Walking accessibility

The layout of streets and footpaths can help or hinder access to bus stops. Bus stops should be within a comfortable walking distance from people’s origins and destinations.

Locate bus stops where they:

  • are easy, safe and as direct as possible for pedestrians to access and near at-grade crossings
  • maximise the number of people (the catchment) near the bus stop
  • reduce the distance that passengers walk and help passengers complete the rest of their journey safely
  • coordinate with neighbourhood walking connections and building entrances.

If there are no existing paths, investigate the feasibility of creating new pedestrian short-cuts to bus stops.

Look for opportunities to link public transport with the wider pedestrian and cycling network.

For more information about the importance of people being able to get to and from a bus stop, see:

PTDG: Getting to and from public transport

Additional guidance related to planning and design for walking and cycling infrastructure is available in the following guidance:

Pedestrian Network Guidance

Cycling Network Guidance

Mid-block crossings

Ideally, a crossing facility will always be close to the bus stop (for example, within 50m) to support safer access to the stop. If people experience discomfort when crossing the road, fewer people within the catchment may be willing to use public transport at that stop.

The crossing could be a:

  • pedestrian priority crossing such as a signalised crossing or zebra crossing (controlled)
  • non-priority crossing opportunity such as drop kerbs or a pedestrian refuge island (uncontrolled).

All crossings must be designed to operate so vehicles are encouraged to approach the crossing at a speed that will not lead to a death or serious injury should they and pedestrians collide. 

It is preferable for crossings to be located so that pedestrians will cross behind the bus stop in both directions. This is a safer location for pedestrians and more operationally efficient for the buses. 

mid-block crossing close to a bus stop

A zebra crossing located behind a bus stop encourages people to cross behind the bus. (Source: Lorelei Schmitt)

Given the cost of installing a crossing as well as a new bus stop, it may be more cost–efficient to locate the stops near an existing crossing.

Assess crossing frequency and quality on a case-by-case basis, depending on the many different variables. The Pedestrian Network Guidance provides advice on a process for selecting crossings which includes contextual considerations and a flowchart to identify suitable crossing types. It also describes how the Austroads Pedestrian Facility Selection Tool can be applied within this process. This advice will help practitioners select the most appropriate type of crossing based on walkability, safety and economic outcomes.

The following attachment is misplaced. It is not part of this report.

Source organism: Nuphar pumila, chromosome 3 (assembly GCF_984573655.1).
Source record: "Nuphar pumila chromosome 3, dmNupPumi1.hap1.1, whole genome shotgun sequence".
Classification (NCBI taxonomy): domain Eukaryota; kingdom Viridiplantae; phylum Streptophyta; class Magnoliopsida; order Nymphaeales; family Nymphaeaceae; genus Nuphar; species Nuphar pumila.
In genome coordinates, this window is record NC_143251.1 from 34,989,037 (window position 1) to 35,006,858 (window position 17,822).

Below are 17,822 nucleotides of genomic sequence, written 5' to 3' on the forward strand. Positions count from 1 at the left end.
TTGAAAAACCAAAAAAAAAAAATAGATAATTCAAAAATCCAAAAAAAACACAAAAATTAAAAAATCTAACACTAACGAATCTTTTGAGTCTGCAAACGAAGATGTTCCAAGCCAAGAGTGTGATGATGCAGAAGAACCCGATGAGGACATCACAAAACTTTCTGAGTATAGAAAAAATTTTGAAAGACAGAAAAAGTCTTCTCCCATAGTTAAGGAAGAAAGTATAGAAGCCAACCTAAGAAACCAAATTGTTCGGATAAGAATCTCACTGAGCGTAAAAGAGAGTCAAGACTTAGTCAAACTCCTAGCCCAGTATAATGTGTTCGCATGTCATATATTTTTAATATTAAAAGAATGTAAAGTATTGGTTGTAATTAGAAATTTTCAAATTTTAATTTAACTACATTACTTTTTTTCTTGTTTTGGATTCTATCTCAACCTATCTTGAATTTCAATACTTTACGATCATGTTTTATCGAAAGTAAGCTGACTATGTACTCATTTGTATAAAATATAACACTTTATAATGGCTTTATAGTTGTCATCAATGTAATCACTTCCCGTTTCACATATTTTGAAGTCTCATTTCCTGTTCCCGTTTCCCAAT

Pedestrian Network Guidance: Crossing selection process

Australasian Pedestrian Facility Selection Tool(external link)

Australasian Pedestrian Facility Selection Tool User Guide(external link)

At-grade crossings

An at-grade crossing is a crossing which is at the same level as the road.

At-grade crossings provide a more direct means of access for people walking or cycling than grade-separated solutions (where bridges or underpasses are used to separate pedestrians from motor vehicles). An international study of bus rapid transit corridors across several countries found that grade-separated crossings (bridges) on arterials are not associated with any statistically significant safety benefits. This is because some people will still cross at ground level when a safe at-grade crossing has not been provided.

Traffic Safety on Bus Priority Systems(external link)

Design at-grade crossings on a case-by-case basis, considering:

  • local road context
  • traffic volumes
  • speed
  • other key variables.

To support Safe System outcomes at-grade crossing facilities should:

  • be located, where practicable, at the rear of bus stops to reduce the risk of passengers crossing the road in front of a stopped bus
  • not be within 6m of the bus stop
  • manage surrounding vehicle speeds to a survivable speed (that is, no more than 30km/h).

Grade separation

If bus stops are to be located on high traffic, multi-lane or high-speed roads where safe at-grade crossings are not practicable, consider a grade-separated crossing such as an overbridge or underpass.

A grade-separated crossing may increase a pedestrian’s journey length (or perception of walking distance) relative to crossing the road at-grade or be associated with inadequate personal security, will can discourage walking to a bus stop and people choosing to cross at-grade where no safe place to do so is provided.

Grade-separated crossings are likely to be appropriate only:

  • near transport interchanges
  • near certain developments
  • in addition to an at-grade crossing when you are trying to achieve wider urban design objectives (for example, place-making).

Consider the length of the accessible route using the crossing.

A grade separated crossing, should include a ramp to make it accessible to a wider group of users.

Given the cost of building a new grade-separated crossing, you may need to consider locating bus stops closer to an existing at-grade crossing.